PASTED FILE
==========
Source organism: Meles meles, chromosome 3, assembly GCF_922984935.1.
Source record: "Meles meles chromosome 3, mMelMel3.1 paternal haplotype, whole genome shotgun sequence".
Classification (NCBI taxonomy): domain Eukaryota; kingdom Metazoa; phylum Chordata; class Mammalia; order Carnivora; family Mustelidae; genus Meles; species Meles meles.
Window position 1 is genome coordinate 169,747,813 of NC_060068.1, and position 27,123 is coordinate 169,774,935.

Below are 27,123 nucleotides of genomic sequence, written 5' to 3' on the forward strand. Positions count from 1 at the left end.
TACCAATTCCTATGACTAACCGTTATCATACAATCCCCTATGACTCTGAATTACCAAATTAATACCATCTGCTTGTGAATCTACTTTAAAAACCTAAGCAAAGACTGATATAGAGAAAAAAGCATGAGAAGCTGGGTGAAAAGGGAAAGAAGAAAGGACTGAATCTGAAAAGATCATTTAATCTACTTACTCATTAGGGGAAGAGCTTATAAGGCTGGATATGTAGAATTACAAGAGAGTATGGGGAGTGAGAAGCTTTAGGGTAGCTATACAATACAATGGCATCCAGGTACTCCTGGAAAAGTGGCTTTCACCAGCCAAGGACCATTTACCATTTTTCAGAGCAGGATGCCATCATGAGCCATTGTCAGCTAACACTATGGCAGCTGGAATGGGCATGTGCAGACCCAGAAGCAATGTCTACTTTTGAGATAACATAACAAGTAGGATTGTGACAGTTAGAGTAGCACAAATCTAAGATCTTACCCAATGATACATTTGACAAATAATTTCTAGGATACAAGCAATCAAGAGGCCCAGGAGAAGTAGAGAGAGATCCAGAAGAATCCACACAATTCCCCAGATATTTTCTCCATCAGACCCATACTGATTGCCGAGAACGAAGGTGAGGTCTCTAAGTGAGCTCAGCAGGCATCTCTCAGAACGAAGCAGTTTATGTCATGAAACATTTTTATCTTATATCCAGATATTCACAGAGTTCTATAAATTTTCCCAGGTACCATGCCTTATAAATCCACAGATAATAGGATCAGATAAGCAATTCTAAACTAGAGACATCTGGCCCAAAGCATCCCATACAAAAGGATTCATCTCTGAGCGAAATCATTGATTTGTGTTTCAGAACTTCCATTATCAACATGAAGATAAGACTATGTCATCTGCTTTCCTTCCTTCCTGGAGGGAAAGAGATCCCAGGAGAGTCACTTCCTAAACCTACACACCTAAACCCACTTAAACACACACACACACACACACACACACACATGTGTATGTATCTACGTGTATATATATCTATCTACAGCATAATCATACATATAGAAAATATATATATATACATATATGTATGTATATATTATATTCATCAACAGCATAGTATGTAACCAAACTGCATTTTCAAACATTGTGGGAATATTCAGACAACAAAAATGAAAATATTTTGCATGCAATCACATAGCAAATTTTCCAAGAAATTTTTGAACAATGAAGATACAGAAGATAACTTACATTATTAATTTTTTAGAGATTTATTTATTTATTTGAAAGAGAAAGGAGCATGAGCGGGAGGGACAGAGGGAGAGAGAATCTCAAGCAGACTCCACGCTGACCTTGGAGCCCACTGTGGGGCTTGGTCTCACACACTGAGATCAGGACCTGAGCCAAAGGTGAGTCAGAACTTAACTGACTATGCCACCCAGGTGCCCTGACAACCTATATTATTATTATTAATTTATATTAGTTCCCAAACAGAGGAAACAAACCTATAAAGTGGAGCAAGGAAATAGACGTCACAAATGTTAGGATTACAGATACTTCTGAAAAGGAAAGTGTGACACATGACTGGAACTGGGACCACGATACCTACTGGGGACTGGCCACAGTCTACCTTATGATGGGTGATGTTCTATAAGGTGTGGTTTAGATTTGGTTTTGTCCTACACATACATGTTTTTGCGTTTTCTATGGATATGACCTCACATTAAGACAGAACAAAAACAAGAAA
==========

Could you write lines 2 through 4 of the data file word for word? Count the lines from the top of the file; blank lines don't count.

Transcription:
Source record: "Meles meles chromosome 3, mMelMel3.1 paternal haplotype, whole genome shotgun sequence".
Classification (NCBI taxonomy): domain Eukaryota; kingdom Metazoa; phylum Chordata; class Mammalia; order Carnivora; family Mustelidae; genus Meles; species Meles meles.
Window position 1 is genome coordinate 169,747,813 of NC_060068.1, and position 27,123 is coordinate 169,774,935.